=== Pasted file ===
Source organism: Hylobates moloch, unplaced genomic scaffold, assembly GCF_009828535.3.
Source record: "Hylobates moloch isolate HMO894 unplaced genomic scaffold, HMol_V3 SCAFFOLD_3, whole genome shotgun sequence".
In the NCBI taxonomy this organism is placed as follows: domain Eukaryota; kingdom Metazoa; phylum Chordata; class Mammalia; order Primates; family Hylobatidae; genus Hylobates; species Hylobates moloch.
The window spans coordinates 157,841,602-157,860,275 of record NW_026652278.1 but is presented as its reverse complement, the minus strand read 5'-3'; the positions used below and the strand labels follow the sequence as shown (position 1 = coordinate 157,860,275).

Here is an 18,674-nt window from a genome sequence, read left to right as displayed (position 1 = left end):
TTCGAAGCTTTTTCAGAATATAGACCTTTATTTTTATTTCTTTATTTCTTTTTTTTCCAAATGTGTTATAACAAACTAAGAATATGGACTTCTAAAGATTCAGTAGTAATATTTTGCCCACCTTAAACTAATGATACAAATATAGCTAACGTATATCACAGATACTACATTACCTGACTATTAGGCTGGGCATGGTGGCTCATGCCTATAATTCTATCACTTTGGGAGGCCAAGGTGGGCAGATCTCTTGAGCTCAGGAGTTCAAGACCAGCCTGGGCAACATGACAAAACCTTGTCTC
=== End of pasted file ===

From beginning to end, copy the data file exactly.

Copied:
Source organism: Hylobates moloch, unplaced genomic scaffold, assembly GCF_009828535.3.
Source record: "Hylobates moloch isolate HMO894 unplaced genomic scaffold, HMol_V3 SCAFFOLD_3, whole genome shotgun sequence".
In the NCBI taxonomy this organism is placed as follows: domain Eukaryota; kingdom Metazoa; phylum Chordata; class Mammalia; order Primates; family Hylobatidae; genus Hylobates; species Hylobates moloch.
The window spans coordinates 157,841,602-157,860,275 of record NW_026652278.1 but is presented as its reverse complement, the minus strand read 5'-3'; the positions used below and the strand labels follow the sequence as shown (position 1 = coordinate 157,860,275).

Here is an 18,674-nt window from a genome sequence, read left to right as displayed (position 1 = left end):
TTCGAAGCTTTTTCAGAATATAGACCTTTATTTTTATTTCTTTATTTCTTTTTTTTCCAAATGTGTTATAACAAACTAAGAATATGGACTTCTAAAGATTCAGTAGTAATATTTTGCCCACCTTAAACTAATGATACAAATATAGCTAACGTATATCACAGATACTACATTACCTGACTATTAGGCTGGGCATGGTGGCTCATGCCTATAATTCTATCACTTTGGGAGGCCAAGGTGGGCAGATCTCTTGAGCTCAGGAGTTCAAGACCAGCCTGGGCAACATGACAAAACCTTGTCTC